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                  Seconded. I’ve been working with PHP (but not exclusively PHP) for over a decade and have never experienced anything that would cause me to put down such a statement. Very much interested to hear what happened.

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                  I don’t do web programming in general, but I won’t even work for a company that uses PHP. I take that as a sign the company does not make good decisions. Cheers.

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                  I don’t use GitHub but this is the first time I’ve heard of Mermaid and honestly I wish I knew about this a few years ago.

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                    Is there not a “batteries included” Node framework like Rails yet? I haven’t had the need to look for one but the Rails pattern has been popular in other languages I’ve used (Like CakePHP, for example). My experiences with Node have been good, but almost entirely been “small script that calls AWS” or “single function execution in AWS Lambda.”, or “small Express application that generated PDFs”.

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                      I don’t think any languages have had breakout all-in-one Rails-style fullstack frameworks since Django. Basically since Sinatra came out (2007!), everything has been Flask or Express-like routers that connect together little pieces. Maybe it’s time for another megaframework to come out, but I sort of doubt it. I think the market has spoken and people want to be able to connect together small pieces instead of getting something omakase.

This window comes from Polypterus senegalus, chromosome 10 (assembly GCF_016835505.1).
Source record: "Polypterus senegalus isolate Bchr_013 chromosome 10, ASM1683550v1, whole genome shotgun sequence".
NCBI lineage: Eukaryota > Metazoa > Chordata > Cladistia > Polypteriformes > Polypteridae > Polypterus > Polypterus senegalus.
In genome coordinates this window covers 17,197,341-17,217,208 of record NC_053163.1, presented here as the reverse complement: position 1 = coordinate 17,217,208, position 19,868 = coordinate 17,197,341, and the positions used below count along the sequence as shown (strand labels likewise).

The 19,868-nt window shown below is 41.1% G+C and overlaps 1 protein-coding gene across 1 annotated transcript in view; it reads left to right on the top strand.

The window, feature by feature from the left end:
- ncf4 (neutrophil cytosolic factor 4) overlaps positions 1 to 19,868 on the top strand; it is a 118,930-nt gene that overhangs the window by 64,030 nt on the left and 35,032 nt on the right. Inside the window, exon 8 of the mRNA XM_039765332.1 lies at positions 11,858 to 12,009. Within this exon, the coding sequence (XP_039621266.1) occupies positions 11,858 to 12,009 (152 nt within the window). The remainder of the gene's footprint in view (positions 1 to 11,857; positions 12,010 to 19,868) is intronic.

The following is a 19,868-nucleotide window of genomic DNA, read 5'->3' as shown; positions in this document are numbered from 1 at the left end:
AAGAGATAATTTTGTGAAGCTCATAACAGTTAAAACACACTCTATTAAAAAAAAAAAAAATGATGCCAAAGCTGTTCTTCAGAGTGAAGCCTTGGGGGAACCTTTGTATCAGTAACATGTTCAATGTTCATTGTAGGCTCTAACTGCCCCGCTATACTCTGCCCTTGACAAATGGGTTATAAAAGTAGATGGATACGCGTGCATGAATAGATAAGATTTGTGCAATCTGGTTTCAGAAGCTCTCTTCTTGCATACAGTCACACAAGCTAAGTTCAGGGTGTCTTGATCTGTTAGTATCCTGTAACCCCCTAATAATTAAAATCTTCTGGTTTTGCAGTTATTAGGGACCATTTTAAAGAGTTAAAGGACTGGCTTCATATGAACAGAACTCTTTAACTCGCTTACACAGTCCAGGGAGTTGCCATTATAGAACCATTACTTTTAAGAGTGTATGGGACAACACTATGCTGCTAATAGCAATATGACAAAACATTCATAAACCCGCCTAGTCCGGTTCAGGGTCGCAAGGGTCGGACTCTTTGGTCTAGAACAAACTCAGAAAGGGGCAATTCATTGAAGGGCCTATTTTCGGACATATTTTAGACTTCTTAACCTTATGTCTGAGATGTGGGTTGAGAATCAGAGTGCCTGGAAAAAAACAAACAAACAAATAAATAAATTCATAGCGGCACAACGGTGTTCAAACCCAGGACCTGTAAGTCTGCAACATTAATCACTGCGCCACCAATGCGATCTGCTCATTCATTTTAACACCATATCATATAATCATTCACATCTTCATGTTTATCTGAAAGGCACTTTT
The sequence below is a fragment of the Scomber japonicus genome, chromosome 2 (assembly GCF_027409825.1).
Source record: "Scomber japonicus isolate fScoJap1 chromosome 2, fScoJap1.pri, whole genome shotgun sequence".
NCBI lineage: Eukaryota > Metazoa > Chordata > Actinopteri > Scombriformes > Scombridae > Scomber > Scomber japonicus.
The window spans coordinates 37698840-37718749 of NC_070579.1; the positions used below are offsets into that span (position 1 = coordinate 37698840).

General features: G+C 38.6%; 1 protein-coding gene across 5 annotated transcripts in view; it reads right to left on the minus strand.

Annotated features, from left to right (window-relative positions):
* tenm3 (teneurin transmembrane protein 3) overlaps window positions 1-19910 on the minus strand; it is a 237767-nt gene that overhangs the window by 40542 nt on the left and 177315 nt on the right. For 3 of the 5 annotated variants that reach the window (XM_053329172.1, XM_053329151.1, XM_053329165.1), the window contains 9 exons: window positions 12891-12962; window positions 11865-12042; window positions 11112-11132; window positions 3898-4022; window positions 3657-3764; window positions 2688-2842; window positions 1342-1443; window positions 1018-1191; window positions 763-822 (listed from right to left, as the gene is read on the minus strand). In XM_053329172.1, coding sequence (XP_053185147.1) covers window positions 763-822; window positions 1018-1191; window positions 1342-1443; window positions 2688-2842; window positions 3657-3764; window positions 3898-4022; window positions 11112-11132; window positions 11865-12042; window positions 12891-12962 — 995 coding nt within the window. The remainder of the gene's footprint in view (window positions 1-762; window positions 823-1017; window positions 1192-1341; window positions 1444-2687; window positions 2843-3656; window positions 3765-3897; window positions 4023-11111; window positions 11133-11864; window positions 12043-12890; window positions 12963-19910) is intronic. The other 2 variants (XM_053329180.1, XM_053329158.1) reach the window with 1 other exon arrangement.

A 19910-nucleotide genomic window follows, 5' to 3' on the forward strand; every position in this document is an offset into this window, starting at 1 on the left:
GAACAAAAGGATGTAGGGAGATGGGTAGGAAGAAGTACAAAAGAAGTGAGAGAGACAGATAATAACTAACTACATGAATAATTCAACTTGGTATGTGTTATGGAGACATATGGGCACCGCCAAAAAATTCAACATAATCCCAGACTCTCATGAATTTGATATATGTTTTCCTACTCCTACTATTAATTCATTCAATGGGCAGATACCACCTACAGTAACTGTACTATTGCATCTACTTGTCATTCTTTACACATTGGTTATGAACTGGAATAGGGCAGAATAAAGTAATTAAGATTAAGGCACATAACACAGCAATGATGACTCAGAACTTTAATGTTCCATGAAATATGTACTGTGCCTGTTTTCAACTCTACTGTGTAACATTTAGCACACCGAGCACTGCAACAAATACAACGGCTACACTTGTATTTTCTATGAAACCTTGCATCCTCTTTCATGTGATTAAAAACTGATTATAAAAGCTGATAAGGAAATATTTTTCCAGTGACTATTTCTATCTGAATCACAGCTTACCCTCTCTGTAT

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                        Pheonix is closer to the “batteries included” mentality IMO

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                          I think the market has spoken and people want to be able to connect together small pieces instead of getting something omakase.

                          JavaScript, and npm in particular, have chosen this as their ethos: lots of little moving parts tied together manually. Think of the typical node_modules directory with 1000+ packages for a “hello world” app. Java has been the same way.